>>>> and a busy waiting solution would achieve latencies <1µs.
>> Great that there's an interest in IPC out there! Few comments follow:
>>
>> 1. pipes: Using pipes instead of TCP connections makes sense. It
>> requires no changes to the codebase starting from the point where the
>> connection is established. Still, we should think of a mechanism to be
>> used to pass the file descriptor of the pipe from connecting application
>> to the binding application. (Maybethis way: Open a TCP connection, pass
>> the fd as a message, close the TCP connection, use the pipe instead?)
> 
> Or use named pipes? They have the added benefit of being supported on
> windows too.

Yes. However, the main problem - i.e. passing the identity between 
processes remains. Consider a one-to-many scenario, such as 
client/server. Each client has to have a separate pipe. The clients are 
anonymous thus the name of the pipe has to be generated and passed to 
the peer somehow. This can be done either via TCP connection or via a 
shared named pipe with the restriction that the message notifying other 
party about creation of a new pipe is less then PIPE_BUF.

> 
>> 2. Yes, yqueue_t could use shared memory. It uses malloc for each N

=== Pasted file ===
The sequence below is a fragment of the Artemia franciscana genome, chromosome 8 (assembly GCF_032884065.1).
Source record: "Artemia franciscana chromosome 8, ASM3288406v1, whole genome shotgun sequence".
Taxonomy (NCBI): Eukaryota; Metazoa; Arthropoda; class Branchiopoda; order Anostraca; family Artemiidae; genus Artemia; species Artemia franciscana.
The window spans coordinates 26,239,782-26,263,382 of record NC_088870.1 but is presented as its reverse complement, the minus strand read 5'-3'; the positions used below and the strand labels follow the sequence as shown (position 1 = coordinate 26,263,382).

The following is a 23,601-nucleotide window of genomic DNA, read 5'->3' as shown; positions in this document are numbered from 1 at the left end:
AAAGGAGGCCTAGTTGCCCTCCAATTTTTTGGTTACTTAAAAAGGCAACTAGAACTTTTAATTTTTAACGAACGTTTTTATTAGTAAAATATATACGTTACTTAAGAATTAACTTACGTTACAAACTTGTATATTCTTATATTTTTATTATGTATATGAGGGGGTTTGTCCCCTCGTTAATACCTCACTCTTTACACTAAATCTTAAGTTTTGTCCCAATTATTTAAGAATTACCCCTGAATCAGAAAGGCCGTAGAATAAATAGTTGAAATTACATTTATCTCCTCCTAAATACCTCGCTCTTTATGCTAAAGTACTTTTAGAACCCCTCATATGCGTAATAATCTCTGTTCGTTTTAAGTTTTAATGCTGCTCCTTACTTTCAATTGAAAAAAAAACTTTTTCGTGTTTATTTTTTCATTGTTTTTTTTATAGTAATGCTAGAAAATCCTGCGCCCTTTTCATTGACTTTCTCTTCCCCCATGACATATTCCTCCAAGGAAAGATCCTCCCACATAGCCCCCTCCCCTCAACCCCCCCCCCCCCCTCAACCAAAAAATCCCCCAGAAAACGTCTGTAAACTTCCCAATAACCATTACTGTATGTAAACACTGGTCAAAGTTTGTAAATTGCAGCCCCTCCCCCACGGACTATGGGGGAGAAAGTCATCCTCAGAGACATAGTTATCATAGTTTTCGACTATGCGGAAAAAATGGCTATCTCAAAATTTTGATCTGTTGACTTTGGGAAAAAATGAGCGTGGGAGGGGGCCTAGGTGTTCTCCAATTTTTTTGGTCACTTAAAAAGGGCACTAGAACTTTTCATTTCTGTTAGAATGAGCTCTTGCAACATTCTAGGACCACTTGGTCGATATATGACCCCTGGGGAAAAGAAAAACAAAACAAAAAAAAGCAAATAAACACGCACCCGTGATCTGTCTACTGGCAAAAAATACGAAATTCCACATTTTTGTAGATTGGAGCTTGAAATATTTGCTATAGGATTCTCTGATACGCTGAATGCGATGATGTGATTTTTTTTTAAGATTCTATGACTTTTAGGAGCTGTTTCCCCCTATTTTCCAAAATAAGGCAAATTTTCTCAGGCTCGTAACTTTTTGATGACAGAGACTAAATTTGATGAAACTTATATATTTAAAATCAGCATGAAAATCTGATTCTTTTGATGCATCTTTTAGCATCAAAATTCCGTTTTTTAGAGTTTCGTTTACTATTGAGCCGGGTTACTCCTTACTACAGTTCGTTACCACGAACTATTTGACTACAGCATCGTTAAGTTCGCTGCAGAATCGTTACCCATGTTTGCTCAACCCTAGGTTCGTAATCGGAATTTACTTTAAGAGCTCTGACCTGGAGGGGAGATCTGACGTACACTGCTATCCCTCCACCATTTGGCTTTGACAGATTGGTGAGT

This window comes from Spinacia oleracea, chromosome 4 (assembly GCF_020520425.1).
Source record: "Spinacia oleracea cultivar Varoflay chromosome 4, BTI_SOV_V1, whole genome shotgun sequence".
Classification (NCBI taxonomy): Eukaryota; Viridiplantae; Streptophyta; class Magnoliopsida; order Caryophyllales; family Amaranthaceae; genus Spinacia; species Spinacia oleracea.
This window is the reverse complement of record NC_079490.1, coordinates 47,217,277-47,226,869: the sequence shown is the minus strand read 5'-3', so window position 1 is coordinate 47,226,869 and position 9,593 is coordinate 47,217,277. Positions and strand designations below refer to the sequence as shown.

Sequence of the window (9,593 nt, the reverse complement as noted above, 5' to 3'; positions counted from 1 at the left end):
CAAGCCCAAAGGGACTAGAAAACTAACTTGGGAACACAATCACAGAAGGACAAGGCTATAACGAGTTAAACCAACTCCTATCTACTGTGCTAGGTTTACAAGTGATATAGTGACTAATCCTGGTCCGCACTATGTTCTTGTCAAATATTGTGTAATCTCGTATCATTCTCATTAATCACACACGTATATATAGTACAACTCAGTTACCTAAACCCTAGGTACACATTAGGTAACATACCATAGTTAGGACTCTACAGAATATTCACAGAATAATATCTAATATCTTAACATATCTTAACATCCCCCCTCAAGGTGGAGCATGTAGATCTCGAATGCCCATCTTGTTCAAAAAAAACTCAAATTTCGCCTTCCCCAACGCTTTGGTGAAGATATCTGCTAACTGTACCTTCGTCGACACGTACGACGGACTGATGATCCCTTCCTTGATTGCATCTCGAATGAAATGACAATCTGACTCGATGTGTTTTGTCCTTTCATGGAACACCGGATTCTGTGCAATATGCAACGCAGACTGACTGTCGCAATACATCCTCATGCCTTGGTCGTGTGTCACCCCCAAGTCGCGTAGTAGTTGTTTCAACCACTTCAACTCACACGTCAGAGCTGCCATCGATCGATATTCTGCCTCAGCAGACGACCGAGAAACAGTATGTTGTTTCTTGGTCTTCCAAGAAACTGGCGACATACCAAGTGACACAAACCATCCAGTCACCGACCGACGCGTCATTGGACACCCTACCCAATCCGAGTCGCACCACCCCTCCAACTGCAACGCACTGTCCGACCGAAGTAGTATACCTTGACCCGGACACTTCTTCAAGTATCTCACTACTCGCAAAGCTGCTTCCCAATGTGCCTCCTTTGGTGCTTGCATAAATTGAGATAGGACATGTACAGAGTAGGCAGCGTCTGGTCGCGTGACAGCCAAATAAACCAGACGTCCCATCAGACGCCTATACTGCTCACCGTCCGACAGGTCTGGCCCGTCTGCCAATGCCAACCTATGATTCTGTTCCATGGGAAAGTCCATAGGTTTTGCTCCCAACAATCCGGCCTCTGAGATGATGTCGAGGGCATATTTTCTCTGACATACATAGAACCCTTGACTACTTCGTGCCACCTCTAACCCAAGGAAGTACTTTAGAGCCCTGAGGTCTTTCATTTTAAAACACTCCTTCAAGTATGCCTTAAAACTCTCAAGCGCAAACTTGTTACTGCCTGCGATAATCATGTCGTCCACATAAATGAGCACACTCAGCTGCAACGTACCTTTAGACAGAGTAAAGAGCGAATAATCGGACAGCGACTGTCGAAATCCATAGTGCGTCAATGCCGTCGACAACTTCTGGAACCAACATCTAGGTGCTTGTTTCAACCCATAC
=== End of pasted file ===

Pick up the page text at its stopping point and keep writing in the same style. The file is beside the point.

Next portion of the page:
>> elements (currently 256) in the queue and the size of the block
>> allocated is constant. As for multithreading there are two threads
>> accessing the yqueue, one of them writing to the queue (thus allocating
>> the chunks when needed) other one reading from the queue (thus
>> deallocating the chunks).
>>
>> 3. The above would work OK for VSMs (very small messages). Still, larger
>> message contents are allocated via malloc (see zmq_msg_init_size
>> implementation) and these would require allocating shmem for each
>> message. While doable, it would make sense only for very large messages,
>> and only those very large messages that are known in advance to be sent
>> via shmem transport. It's kind of complex.
> 
> That would be a neat optimization, but complex. I think as a start we
> should implement a ringbuffer with byte elements and use it as a